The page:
Army promotions: Who will shoulder political responsibility?

The Ombudsman’s report confirming allegations that a massive number of promotions in the army all the way up to its highest ranks were intended to serve a political purpose as opposed to serving the interests of the nation, demands that political responsibility be shouldered.

The Ombudsman’s Office is one of the last remaining independent institutions that still enjoys the public’s respect for its integrity and objectivity. The government’s response was to say that it disagreed with the majority of the findings in the scathing report published on Friday showing that the surge in army promotions that were “not based on merit” were intended to favour the Labour Party over the nation’s security.

This is the same government that did all it could to block the investigation on what happened after the 2013 elections. It helped make sure that the same thing happened in the 2017 elections when half of the army was promoted in a 33-day period.

Only days before the snap election called by Joseph Muscat in 2017, Daphne Caruana Galizia had also published a number of reports on a sudden rush of promotions throughout the AFM.

The Ombudsman’s report did not mince words: “It was a process tailor-made to achieve a pre-ordained result. As such it improperly discriminated in favour of the chosen applicants. It also improperly discriminated against the complainants and indeed against all other eligible candidates in so far as they were not allowed to compete on an equal, level playing field with the chosen candidates.”

The report shows that soon after being elected, the Labour Party eliminated the previous system on which promotions in the army were based. Written tests and interviews that formed a part of the promotion process were done away with and the Ombudsman’s report notes that the process was then conducted in an “unprofessional manner”.

Among a number of other issues identified, the report notes that four of the five members of the selection advisory board did not have any military knowledge, and two – Ramona Attard and Clint Cutajar, who also occupied positions of trust – were nothing more than political appointees.

Attard is now a spokesperson for the Office of the Prime Minister. She has regular programmes on the Labour Party’s TV channel where she hosts one-sided ‘political’ debates that push the government line.

Cutajar has also moved on to greener pastures as the Parliamentary Secretary for Agriculture, Fisheries and Animal Rights.

There is no doubt left after the Ombudsman’s report that the Armed Forces of Malta is operating with a “defective system” which gives way to a situation where improper discretion, a lack of transparency and maladministration prevails.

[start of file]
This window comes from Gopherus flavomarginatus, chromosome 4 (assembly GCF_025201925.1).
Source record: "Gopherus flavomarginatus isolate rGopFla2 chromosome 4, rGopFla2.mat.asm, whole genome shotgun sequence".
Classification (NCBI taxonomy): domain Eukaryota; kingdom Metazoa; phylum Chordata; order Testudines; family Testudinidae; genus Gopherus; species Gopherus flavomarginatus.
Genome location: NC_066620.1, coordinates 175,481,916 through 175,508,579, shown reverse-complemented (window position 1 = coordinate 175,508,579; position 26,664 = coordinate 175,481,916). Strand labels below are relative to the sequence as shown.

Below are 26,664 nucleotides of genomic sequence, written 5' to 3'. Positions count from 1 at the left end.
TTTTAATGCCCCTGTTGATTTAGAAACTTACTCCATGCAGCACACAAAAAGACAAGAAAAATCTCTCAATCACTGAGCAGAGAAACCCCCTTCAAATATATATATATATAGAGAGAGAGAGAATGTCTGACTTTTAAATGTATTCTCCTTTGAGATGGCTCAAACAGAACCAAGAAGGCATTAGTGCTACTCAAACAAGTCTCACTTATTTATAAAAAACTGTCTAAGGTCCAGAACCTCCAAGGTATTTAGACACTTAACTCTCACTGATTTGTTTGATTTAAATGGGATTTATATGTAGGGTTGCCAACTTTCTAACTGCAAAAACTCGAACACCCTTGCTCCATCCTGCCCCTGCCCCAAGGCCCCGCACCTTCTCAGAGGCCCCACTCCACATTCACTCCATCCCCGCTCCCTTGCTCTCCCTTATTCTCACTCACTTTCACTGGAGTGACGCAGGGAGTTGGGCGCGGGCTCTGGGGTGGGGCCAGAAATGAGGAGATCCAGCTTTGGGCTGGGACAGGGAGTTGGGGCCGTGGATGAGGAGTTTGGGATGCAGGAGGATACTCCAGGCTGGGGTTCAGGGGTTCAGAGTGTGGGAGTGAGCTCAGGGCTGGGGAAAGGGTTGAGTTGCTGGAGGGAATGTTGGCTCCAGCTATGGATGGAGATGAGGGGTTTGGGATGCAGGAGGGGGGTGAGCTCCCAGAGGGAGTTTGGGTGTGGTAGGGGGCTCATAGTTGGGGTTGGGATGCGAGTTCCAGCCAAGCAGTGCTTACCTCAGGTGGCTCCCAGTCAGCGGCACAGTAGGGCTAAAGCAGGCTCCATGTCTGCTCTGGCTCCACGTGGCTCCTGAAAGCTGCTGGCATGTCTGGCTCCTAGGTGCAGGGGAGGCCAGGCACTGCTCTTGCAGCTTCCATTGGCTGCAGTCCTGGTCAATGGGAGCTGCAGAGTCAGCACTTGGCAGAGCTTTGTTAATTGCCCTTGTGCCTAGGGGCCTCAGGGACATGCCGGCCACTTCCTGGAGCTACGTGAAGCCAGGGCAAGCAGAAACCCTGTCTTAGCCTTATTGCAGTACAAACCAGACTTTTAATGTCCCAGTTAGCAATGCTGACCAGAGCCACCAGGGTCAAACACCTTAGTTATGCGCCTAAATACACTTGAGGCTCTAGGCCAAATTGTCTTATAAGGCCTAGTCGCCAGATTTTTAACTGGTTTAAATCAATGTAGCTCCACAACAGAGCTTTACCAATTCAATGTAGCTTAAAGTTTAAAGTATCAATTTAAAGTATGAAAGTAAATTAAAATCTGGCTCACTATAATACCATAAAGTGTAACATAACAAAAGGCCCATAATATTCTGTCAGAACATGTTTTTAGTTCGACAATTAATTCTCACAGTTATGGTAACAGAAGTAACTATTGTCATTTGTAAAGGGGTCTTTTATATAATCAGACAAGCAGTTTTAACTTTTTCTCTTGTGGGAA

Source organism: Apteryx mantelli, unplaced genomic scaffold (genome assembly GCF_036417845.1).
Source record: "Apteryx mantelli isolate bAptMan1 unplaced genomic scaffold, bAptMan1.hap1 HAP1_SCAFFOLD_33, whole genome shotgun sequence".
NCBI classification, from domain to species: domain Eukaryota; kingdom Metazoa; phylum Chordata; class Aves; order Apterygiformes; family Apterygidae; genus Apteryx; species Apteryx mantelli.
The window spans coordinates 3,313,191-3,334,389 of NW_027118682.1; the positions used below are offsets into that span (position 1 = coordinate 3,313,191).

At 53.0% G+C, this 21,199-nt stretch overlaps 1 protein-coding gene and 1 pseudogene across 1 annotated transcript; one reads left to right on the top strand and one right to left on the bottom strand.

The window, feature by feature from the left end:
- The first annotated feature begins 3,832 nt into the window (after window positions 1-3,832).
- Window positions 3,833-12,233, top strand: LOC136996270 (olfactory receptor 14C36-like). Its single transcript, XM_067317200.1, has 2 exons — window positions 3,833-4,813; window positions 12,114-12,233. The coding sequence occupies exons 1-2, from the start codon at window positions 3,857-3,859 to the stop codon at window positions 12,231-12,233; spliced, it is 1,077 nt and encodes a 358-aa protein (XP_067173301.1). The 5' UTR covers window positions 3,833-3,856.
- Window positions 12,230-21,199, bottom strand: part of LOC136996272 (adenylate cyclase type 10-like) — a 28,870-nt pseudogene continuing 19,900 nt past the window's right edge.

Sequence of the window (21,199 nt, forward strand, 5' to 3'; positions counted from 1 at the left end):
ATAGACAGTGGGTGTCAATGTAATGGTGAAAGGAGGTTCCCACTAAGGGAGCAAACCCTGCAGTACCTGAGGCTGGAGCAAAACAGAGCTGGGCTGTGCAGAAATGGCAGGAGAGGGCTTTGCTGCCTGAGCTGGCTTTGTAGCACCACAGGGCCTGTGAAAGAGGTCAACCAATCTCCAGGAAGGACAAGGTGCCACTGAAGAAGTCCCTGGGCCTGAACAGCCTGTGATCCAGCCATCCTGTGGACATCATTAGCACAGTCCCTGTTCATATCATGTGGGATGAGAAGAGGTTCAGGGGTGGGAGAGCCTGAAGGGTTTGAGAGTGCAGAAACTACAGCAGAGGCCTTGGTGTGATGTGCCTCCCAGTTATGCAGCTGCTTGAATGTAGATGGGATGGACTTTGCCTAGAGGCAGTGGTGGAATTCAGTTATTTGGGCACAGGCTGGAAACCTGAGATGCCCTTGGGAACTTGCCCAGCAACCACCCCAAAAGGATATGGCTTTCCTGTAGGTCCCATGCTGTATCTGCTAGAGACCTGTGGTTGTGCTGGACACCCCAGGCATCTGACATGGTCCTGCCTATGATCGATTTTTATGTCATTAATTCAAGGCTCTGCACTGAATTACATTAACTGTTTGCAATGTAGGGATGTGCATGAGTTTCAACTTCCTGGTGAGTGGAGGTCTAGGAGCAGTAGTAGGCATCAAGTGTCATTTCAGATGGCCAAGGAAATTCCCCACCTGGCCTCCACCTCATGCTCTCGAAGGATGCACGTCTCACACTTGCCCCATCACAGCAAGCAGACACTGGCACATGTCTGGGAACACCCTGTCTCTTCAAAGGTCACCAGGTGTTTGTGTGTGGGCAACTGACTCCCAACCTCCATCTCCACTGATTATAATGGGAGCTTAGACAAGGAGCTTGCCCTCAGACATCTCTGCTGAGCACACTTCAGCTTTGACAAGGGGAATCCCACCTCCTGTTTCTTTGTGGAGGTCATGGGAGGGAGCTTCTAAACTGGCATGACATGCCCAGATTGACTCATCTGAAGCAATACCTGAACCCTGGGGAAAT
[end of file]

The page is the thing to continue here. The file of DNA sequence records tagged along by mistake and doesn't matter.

Jeffrey Curmi a close friend of the Prime Minister’s family, received four promotions in as many months, taking him to the topmost rank of the AFM – Brigadier.

Further observations included the promotion of a gunner to the rank of Lance Corporal purely because the individual was a person of trust in the Office of the Prime Minister, with the report recommending the promotion is withdrawn.

The Ombudsman opened an investigation into claims and complaints that promotions within the AFM were given on the basis of favour and loyalty to the Prime Minister and Labour Party, a few months after the 2013 election.

When the Ombudsman at the time, Joseph Said Pullicino, announced his intention to investigate the complaints made by an army officer, the former Home Affairs Minister Manuel Mallia had tried to obstruct it but his objections were overruled twice and the Ombudsman was allowed to continue with his work.

After five years of investigation by the previous Ombudsman Said Pullicino and the incumbent Anthony Mifsud, they came to the conclusion that a number of promotions after the PL assumed office were designed to “produce a desired outcome” and were not based on merit, or awarded after following proper procedures.

The current state of the AFM is one where “undue external influence” is seriously prejudicing the rules of due process within the Maltese military, according to the report.

In 2017, while the Ombudsman’s investigation on the 2013 elections still could not reach its conclusion because of government stalling, it transpired that another 885 promotions were given by the AFM between the date Muscat called the snap election and the day voters entered the booths.

Most of the promotions were backdated by as much as 20 years, including arrears – a move AFM officials had said was “unprecedented” in the history of the army and was put down to “political appeasement on the election eve” by AFM sources.

A letter from an army officer stated that army personnel were queuing outside of the Brigadier and Deputy Commander’s office right up until the day before the election, and he expressed concern that such “injustices” and “damage” would affect the army for years to come.

The Ombudsman has recommended a radical review of the promotion process to ensure that all candidates are assessed in a fair and just manner, without any outside interference or influence.

The Opposition called for political responsibility to be shouldered, saying the Ombudsman’s report confirmed the process of promotions in the AFM had been vitiated to serve the needs of the Labour Party.


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